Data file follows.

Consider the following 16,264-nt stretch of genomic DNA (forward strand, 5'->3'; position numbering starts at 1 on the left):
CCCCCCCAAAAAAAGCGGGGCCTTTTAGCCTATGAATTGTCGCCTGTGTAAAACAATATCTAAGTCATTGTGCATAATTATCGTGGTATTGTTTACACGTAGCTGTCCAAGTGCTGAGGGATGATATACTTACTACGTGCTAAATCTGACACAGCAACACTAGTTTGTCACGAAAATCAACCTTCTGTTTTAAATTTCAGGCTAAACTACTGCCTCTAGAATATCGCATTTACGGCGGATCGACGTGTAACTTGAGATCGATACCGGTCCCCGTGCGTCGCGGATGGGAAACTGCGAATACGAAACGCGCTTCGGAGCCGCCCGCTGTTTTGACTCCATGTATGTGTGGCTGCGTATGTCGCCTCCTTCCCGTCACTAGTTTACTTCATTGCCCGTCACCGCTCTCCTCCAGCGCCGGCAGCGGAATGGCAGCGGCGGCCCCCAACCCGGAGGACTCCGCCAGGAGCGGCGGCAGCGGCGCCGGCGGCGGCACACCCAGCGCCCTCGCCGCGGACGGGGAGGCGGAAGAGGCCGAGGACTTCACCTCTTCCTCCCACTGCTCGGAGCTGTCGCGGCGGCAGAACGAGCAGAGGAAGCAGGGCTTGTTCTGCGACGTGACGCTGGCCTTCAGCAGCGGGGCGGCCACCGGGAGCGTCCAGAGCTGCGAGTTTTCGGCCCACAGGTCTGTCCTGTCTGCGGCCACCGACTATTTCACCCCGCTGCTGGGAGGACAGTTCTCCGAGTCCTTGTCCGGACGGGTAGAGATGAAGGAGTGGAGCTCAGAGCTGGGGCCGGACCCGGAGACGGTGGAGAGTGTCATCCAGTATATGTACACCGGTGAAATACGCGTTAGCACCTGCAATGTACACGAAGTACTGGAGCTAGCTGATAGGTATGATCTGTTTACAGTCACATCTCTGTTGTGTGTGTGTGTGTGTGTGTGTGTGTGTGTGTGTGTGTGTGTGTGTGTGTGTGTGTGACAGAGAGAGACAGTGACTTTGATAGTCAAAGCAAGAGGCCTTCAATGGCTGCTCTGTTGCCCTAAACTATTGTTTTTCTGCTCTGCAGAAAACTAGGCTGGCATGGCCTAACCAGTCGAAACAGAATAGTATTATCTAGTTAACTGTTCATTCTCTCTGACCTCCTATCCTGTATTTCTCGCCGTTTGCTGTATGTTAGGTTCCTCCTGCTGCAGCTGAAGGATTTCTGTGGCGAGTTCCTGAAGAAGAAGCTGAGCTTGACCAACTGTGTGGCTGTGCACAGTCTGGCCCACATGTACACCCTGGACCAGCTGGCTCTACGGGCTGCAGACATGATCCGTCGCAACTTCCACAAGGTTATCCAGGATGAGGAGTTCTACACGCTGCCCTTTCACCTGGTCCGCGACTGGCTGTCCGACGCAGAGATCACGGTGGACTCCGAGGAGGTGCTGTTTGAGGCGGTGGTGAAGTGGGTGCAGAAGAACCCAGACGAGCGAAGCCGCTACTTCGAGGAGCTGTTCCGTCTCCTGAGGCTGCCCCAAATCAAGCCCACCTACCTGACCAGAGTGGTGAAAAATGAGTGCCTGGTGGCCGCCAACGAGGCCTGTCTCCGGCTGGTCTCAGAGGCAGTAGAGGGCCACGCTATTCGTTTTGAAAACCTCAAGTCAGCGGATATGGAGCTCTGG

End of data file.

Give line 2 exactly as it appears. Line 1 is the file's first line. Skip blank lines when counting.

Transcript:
CCCCCCCAAAAAAAGCGGGGCCTTTTAGCCTATGAATTGTCGCCTGTGTAAAACAATATCTAAGTCATTGTGCATAATTATCGTGGTATTGTTTACACGTAGCTGTCCAAGTGCTGAGGGATGATATACTTACTACGTGCTAAATCTGACACAGCAACACTAGTTTGTCACGAAAATCAACCTTCTGTTTTAAATTTCAGGCTAAACTACTGCCTCTAGAATATCGCATTTACGGCGGATCGACGTGTAACTTGAGATCGATACCGGTCCCCGTGCGTCGCGGATGGGAAACTGCGAATACGAAACGCGCTTCGGAGCCGCCCGCTGTTTTGACTCCATGTATGTGTGGCTGCGTATGTCGCCTCCTTCCCGTCACTAGTTTACTTCATTGCCCGTCACCGCTCTCCTCCAGCGCCGGCAGCGGAATGGCAGCGGCGGCCCCCAACCCGGAGGACTCCGCCAGGAGCGGCGGCAGCGGCGCCGGCGGCGGCACACCCAGCGCCCTCGCCGCGGACGGGGAGGCGGAAGAGGCCGAGGACTTCACCTCTTCCTCCCACTGCTCGGAGCTGTCGCGGCGGCAGAACGAGCAGAGGAAGCAGGGCTTGTTCTGCGACGTGACGCTGGCCTTCAGCAGCGGGGCGGCCACCGGGAGCGTCCAGAGCTGCGAGTTTTCGGCCCACAGGTCTGTCCTGTCTGCGGCCACCGACTATTTCACCCCGCTGCTGGGAGGACAGTTCTCCGAGTCCTTGTCCGGACGGGTAGAGATGAAGGAGTGGAGCTCAGAGCTGGGGCCGGACCCGGAGACGGTGGAGAGTGTCATCCAGTATATGTACACCGGTGAAATACGCGTTAGCACCTGCAATGTACACGAAGTACTGGAGCTAGCTGATAGGTATGATCTGTTTACAGTCACATCTCTGTTGTGTGTGTGTGTGTGTGTGTGTGTGTGTGTGTGTGTGTGTGTGTGTGTGTGTGTGTGACAGAGAGAGACAGTGACTTTGATAGTCAAAGCAAGAGGCCTTCAATGGCTGCTCTGTTGCCCTAAACTATTGTTTTTCTGCTCTGCAGAAAACTAGGCTGGCATGGCCTAACCAGTCGAAACAGAATAGTATTATCTAGTTAACTGTTCATTCTCTCTGACCTCCTATCCTGTATTTCTCGCCGTTTGCTGTATGTTAGGTTCCTCCTGCTGCAGCTGAAGGATTTCTGTGGCGAGTTCCTGAAGAAGAAGCTGAGCTTGACCAACTGTGTGGCTGTGCACAGTCTGGCCCACATGTACACCCTGGACCAGCTGGCTCTACGGGCTGCAGACATGATCCGTCGCAACTTCCACAAGGTTATCCAGGATGAGGAGTTCTACACGCTGCCCTTTCACCTGGTCCGCGACTGGCTGTCCGACGCAGAGATCACGGTGGACTCCGAGGAGGTGCTGTTTGAGGCGGTGGTGAAGTGGGTGCAGAAGAACCCAGACGAGCGAAGCCGCTACTTCGAGGAGCTGTTCCGTCTCCTGAGGCTGCCCCAAATCAAGCCCACCTACCTGACCAGAGTGGTGAAAAATGAGTGCCTGGTGGCCGCCAACGAGGCCTGTCTCCGGCTGGTCTCAGAGGCAGTAGAGGGCCACGCTATTCGTTTTGAAAACCTCAAGTCAGCGGATATGGAGCTCTGG